The loss of market share in the surplus lines sector of the property/casualty insurance industry will turn around when standard carriers begin to experience negative results from the non-standard business they’ve taken on in the past few years.
The reason? They don’t know how to write the risks, say a trio of surplus lines professionals.
Standard companies are writing business that normally would go into the surplus lines market and are writing those risks as admitted business, said Alan Kaufman, president and CEO of Burns & Wilcox. He believes that practice “will come back to haunt them because the business requires a different type of underwriting skill and experience, talent and creativity, that the standard markets do not have. They’re good at writing standard business. They’re not proficient and accustomed to writing non-admitted business.”
In an A.M. Best report released last fall, a comparison between underwriting results for surplus lines carriers versus admitted insurers showed a more favorable overall combined ratio for excess and surplus insurers.
That’s because surplus lines underwriters generally “are more attuned to the risk on their desk at the time that it’s priced, and for good reason. We have to be,” said Chris Timm, president of Century Insurance Group and executive vice-president of Meadowbrook Insurance Group. “We tend to be more focused on risk and less focused on just building market share, right? And so I think that naturally that business is going to produce, over time, superior results,” Timm said.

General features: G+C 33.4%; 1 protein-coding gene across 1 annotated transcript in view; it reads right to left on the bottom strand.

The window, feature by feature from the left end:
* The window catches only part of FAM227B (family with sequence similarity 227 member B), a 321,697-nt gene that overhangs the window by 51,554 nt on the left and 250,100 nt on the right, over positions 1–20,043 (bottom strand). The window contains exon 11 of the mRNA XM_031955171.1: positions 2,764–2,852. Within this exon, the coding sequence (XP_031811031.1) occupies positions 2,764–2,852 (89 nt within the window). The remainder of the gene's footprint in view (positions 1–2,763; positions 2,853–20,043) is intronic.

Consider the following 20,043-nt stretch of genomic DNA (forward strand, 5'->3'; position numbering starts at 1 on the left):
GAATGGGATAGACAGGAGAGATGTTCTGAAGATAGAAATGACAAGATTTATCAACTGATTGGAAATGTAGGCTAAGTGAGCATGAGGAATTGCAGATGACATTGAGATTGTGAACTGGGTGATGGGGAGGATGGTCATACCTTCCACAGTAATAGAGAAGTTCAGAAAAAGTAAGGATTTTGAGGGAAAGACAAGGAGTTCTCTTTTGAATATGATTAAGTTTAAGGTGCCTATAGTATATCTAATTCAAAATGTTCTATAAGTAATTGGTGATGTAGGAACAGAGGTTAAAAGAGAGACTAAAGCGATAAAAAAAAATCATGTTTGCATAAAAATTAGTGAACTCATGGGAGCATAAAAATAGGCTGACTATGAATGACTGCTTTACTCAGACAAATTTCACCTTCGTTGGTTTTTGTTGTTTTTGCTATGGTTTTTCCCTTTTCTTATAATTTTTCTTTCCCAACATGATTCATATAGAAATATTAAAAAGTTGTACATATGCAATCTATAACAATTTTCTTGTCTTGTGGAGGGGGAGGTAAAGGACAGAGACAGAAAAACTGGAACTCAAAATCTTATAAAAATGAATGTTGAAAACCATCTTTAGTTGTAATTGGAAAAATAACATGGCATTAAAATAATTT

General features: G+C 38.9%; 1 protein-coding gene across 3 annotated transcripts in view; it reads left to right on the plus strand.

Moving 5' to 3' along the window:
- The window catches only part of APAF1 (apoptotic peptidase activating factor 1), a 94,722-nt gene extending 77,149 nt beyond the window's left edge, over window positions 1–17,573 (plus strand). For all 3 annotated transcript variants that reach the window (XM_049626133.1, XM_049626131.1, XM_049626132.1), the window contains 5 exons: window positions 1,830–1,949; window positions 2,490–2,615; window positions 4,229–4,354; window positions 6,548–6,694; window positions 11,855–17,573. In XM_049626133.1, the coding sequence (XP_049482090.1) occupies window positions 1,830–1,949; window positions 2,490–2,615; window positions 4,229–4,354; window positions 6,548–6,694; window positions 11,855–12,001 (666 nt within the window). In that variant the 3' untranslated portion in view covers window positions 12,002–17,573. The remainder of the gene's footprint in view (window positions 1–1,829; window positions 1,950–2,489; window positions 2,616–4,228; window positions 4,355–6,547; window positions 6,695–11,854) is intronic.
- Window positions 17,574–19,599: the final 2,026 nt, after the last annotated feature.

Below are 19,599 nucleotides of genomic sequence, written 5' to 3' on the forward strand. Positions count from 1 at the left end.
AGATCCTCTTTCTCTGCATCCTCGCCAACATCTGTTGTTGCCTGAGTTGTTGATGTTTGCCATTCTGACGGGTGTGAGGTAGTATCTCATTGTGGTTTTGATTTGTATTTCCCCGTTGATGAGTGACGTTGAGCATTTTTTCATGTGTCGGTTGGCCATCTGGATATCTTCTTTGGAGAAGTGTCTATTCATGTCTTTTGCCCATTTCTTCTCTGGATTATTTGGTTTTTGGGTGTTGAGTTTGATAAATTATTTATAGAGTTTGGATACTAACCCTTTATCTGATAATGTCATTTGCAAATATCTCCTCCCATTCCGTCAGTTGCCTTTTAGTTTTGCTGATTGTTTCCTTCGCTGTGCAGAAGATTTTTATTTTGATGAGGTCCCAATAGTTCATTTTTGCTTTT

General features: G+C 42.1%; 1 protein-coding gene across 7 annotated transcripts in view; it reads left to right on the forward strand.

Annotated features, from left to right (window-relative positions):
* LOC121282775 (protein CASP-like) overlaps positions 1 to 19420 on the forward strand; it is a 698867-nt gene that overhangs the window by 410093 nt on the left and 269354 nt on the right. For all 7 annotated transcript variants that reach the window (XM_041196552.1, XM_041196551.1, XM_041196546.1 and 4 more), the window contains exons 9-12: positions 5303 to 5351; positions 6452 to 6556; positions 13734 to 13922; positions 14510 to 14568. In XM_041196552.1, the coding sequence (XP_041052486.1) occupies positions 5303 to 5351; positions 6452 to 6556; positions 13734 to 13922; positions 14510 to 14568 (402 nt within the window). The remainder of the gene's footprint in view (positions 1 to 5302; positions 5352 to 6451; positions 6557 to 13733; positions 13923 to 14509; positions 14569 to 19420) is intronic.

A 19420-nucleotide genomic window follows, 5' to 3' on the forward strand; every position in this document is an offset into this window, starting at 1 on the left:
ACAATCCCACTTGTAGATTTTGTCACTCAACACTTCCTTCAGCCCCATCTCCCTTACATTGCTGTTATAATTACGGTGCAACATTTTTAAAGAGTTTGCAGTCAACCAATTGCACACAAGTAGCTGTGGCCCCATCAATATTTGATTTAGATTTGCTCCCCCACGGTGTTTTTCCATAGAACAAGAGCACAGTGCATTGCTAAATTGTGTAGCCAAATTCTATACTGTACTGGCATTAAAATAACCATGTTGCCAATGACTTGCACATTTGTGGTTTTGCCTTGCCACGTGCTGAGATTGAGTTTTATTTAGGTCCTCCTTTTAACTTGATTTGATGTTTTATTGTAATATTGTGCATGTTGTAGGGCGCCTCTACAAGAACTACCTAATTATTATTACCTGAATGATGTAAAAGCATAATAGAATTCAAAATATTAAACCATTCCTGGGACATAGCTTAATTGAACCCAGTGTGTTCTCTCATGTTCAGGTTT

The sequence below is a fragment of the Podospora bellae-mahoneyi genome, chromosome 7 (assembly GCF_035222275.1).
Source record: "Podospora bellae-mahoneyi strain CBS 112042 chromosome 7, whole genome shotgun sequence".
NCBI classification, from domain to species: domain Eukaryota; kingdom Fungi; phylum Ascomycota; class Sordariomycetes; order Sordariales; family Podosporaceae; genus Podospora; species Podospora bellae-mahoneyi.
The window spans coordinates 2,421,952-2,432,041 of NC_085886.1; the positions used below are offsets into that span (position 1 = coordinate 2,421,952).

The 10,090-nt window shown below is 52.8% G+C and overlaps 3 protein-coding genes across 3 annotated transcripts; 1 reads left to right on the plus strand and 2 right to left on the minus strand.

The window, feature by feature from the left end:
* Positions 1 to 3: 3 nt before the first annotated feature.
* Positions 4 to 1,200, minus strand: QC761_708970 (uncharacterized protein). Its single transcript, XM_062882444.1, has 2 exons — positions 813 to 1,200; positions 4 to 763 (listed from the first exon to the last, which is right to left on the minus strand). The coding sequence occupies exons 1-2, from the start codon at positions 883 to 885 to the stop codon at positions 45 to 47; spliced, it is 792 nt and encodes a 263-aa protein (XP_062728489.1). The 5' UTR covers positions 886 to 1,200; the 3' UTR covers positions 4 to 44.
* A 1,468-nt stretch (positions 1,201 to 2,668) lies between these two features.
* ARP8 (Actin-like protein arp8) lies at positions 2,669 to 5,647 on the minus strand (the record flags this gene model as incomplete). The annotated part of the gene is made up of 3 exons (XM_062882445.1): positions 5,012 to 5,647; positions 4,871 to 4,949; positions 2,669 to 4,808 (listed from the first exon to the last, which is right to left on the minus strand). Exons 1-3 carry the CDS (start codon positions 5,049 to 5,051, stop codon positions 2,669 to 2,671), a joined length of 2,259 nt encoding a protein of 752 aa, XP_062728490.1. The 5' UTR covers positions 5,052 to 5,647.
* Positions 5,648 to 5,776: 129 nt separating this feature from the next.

Rob Lala, senior vice president, Liberty International Underwriters, pointed out that because of the specialty nature of the excess and surplus (E&S) business, surplus line carriers don’t “need to write all things and be all things to all people. … We can specialize and be in a segment of the class of business that we particularly like, that we’re good at, that our claims professionals are better at adjusting claims, and all of that added together results in a more favorable loss ratio.”
Kaufman said as the underwriting performance of standard companies begins to suffer from the non-admitted business they are writing now, they will return to the standard business for which they have expertise. “That will be a sign of a change in the market,” he said. When the standard companies pull back from writing non-standard risks, “that business will come back to the companies that have the experience and talent — with that know-how — to write the true non-admitted business,” Kaufman said.
He believes that won’t happen right away as the underwriting experience is not mature enough for standard companies to see the consequences of writing policies in markets where they lack expertise. It will take about another year for the results to work their way through the system, he said.
Timm agreed it will take a while for the turnaround to occur for surplus lines carriers, through 2011 at least and probably into 2012. In the meantime, traditional E&S business will continue to flow “into the admitted market, because the admitted market is the first choice of most retail agents who are placing business. They don’t have a first choice of going to the non-admitted market,” he said.